One of those techniques involves estimating the distances of exploding stars, or supernovas, and measuring how their light is stretched by the expansion of space. Gaia improved distance estimates for variable stars called Cepheids, which scientists use to estimate how far away the supernovas are. The result: The expansion rate mismatch is now slightly worse, Adam Riess of the Space Telescope Science Institute and colleagues report in a paper submitted April 27.

    ___________________________________________________
    Cosmic centerpiece

    The Milky Way and its neighbors are revealed in this Gaia map of star density. Brighter regions are more densely populated, highlighting the plane of the galaxy, clumps of stars known as globular clusters, as well as neighboring dwarf galaxies including the Large Magellanic Cloud (larger spot in lower right).

    4
    ___________________________________________________

    4. Dipping into star streams

    The Milky Way is a violent beast, ripping up clumps of stars and stretching them into strands known as stellar streams. Bonaca and astronomer Adrian Price-Whelan of Princeton University study the longest thin stream in the Milky Way, known as GD-1, in a paper posted May 1.

    Gaia’s measurements of stars’ motions, combined with information about their brightness and color from the Hawaii-based Panoramic Survey Telescope and Rapid Response System, or Pan-STARRS, allowed the duo to pinpoint which stars were going with the flow of the stellar stream.

    Pannstars telescope, U Hawaii, Mauna Kea, Hawaii, USA, Altitude 3,052 m (10,013 ft)

    The data also revealed gaps where stars seem to be missing. That could indicate the stream was disturbed in the past by a close encounter with a clump of dark matter.

    5. Spotting speed demons

    Several teams used Gaia to pick out fast-moving stars, zipping through the galaxy at speeds of more than 1,000 kilometers per second. A team including Ken Shen of the University of California, Berkeley seized on this capability to look for clues to the origins of a kind of explosion called a type 1a supernova, thought to occur when a dead star known as a white dwarf explodes.

    Scientists don’t know exactly what causes a white dwarf explosion. In one theory, two white dwarfs swirl around one another as one steals material from the other. The thief eventually explodes and its partner is flung away at high speed.

    Shen and colleagues wasted no time in hunting for these fast-moving white dwarfs. Within an hour and a half of the Gaia data release, the team had the first of several ground-based telescopes taking a closer look at some of the speed demons. Three stars potentially fit the bill for coming from a type 1a supernova, the team reports in a paper submitted April 30.

    This is only the beginning of the Gaiapalooza, though. The data is so rich, Watkins says, “it’s going to take us months and years to get to grips with what’s there.”

    See the full article here .

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  • richardmitnick 2:27 pm on December 25, 2017 Permalink | Reply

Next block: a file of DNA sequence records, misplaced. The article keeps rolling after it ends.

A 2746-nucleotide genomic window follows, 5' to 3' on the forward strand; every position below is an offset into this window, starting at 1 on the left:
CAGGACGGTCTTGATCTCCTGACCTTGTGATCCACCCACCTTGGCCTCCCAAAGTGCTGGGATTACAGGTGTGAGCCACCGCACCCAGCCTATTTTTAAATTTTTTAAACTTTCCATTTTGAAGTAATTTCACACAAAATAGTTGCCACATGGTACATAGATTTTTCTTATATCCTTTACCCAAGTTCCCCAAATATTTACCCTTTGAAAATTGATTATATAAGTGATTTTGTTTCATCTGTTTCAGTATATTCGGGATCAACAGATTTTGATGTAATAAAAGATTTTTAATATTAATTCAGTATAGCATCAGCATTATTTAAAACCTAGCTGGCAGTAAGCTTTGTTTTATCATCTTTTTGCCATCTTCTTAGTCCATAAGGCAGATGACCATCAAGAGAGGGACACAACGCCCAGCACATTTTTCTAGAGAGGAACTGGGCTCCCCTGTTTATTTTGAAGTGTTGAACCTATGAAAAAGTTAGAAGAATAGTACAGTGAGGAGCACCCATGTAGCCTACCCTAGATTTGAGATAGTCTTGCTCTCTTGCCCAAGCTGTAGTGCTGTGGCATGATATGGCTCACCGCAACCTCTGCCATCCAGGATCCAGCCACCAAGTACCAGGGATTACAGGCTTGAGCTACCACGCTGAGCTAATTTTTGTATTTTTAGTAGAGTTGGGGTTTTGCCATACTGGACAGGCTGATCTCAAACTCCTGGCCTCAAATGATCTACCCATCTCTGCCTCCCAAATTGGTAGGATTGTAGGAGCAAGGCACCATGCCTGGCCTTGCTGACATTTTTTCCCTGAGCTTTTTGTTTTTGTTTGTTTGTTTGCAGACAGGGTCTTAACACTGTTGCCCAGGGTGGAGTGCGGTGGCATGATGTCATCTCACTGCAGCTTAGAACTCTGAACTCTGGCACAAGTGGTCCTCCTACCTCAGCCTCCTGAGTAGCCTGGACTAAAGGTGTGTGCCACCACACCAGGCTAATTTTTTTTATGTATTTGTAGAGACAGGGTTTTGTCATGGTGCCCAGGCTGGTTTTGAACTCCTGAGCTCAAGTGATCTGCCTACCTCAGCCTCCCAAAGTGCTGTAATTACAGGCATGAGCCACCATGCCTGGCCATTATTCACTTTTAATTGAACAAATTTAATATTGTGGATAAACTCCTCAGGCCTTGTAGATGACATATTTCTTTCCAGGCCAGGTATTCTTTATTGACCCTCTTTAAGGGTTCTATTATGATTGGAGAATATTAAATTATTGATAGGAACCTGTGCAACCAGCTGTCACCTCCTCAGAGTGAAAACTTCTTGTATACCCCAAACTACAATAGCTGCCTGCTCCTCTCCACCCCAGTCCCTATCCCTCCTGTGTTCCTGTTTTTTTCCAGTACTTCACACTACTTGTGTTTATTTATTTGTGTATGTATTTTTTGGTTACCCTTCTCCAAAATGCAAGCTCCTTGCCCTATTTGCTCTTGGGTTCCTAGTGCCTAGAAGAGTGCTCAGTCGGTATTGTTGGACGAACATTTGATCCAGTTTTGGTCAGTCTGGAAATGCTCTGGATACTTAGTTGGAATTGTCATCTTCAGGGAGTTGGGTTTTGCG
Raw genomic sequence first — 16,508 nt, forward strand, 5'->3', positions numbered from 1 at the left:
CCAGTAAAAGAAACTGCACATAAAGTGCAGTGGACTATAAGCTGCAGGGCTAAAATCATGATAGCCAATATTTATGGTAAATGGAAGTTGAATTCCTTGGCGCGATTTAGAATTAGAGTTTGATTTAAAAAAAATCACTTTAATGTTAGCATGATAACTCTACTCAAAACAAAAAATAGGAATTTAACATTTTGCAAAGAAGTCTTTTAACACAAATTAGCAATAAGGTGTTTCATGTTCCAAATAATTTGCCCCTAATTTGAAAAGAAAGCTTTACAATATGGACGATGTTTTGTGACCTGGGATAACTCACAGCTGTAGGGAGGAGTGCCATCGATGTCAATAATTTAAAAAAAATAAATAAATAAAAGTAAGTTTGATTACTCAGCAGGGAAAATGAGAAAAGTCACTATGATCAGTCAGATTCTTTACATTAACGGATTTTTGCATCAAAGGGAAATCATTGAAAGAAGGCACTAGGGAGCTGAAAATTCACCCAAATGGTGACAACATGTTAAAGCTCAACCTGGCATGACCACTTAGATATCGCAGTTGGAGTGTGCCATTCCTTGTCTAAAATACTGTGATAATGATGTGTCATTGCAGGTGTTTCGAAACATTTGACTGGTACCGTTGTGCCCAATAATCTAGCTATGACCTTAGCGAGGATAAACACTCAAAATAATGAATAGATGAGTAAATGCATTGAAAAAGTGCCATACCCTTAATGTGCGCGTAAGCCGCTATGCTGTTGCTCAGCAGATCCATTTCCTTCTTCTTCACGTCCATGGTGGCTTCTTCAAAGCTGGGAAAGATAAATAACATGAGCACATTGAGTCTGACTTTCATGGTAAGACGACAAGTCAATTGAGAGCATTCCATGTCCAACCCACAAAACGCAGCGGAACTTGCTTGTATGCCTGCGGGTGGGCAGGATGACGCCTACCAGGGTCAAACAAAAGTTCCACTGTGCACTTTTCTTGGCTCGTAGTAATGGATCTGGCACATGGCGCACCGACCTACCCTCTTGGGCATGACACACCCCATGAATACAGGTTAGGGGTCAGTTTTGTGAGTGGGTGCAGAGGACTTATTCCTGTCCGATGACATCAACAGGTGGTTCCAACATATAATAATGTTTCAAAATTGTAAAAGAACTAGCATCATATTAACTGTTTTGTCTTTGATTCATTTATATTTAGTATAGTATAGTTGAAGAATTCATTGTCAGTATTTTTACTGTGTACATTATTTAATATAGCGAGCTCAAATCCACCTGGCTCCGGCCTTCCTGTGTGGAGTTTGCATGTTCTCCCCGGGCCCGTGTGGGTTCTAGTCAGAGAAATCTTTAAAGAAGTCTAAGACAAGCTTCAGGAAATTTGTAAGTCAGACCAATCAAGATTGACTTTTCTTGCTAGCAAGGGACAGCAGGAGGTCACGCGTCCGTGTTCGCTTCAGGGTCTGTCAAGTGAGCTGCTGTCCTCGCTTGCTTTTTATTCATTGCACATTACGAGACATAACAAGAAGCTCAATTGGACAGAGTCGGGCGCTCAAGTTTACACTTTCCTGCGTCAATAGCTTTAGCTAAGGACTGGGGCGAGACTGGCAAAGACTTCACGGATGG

Tags: Astronomers Find Galaxy Cluster with Mass of Two Quadrillion Suns, , , , , , , Science News   

    From Science News: “Astronomers Find Galaxy Cluster with Mass of Two Quadrillion Suns” 

    SciNews

    Dec 25, 2017

    NASA and ESO astronomers have joined forces to observe RCS2 J2327-0204, one of the most massive galaxy clusters known at its distance or beyond.

    1
    The galaxy cluster RCS2 J2327-0204. Image credit: ESO / NASA / ESA / Hubble.

    RCS2 J2327-0204 is an extremely massive cluster of galaxies located approximately 6 billion light-years away.

    Massive objects such as RCS2 J2327-0204 have such a strong influence on their surroundings that they visibly warp the space around them. This effect is known as gravitational lensing.

    Gravitational Lensing NASA/ESA

    In this way, they cause the light from more distant objects to be bent, distorted, and magnified, allowing us to see galaxies that would otherwise be far too distant to detect.

    Gravitational lensing is one of the predictions of Albert Einstein’s theory of general relativity.

    Strong lensing produces stunning images of distorted galaxies and sweeping arcs; both of which can be seen in this image.

    Weak gravitational lensing, on the other hand, is more subtle, hardly seen directly in an image, and is mostly studied statistically — but it provides a way to measure the masses of cosmic objects, as in the case of this cluster.

    This image of RCS2 J2327-0204 is a composite of observations from the HAWK-I instrument on ESO’s Very Large Telescope and the Advanced Camera for Surveys (ACS) instrument on the NASA/ESA Hubble Space Telescope.

    ESO HAWK-I on the ESO VLT


    ESO/VLT at Cerro Paranal, with an elevation of 2,635 metres (8,645 ft) above sea level

    NASA/ESA Hubble ACS

    NASA/ESA Hubble Telescope

    It demonstrates an impressively detailed collaborative approach to studying weak lensing in the cosmos.

    The astronomers found RCS2 J2327-0204 to contain the mass of two quadrillion Suns.

    The diffuse blue and white image covering the picture shows a mass map. It is connected to the amount of mass thought to be contained within each region.

    See the full article here .

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  • richardmitnick 11:57 am on September 5, 2017 Permalink | Reply